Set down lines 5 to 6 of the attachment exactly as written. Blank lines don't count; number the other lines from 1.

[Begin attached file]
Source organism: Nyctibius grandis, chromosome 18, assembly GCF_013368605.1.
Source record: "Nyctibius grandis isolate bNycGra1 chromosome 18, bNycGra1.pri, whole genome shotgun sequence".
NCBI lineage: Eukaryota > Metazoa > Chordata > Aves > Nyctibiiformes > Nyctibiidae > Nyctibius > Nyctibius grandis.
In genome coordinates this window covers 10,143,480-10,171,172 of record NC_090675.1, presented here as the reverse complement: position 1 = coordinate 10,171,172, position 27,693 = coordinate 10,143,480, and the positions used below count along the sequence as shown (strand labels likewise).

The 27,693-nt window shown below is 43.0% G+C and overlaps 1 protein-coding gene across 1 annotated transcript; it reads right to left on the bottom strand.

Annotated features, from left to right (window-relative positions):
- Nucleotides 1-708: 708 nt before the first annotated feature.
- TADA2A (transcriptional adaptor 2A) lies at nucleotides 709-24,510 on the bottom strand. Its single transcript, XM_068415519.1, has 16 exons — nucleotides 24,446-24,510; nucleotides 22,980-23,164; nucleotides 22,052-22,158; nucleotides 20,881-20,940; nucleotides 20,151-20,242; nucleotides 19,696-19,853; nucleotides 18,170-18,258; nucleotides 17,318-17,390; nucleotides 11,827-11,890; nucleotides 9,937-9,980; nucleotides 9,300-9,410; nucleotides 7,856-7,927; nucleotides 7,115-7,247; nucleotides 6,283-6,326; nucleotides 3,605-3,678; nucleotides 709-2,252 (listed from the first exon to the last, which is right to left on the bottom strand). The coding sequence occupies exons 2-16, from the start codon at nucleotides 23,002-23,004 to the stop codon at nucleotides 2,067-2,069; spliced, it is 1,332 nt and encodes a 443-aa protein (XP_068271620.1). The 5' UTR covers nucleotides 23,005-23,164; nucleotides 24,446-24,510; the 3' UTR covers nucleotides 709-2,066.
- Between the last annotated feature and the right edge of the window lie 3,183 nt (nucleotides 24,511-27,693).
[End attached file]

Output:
The 27,693-nt window shown below is 43.0% G+C and overlaps 1 protein-coding gene across 1 annotated transcript; it reads right to left on the bottom strand.

Annotated features, from left to right (window-relative positions):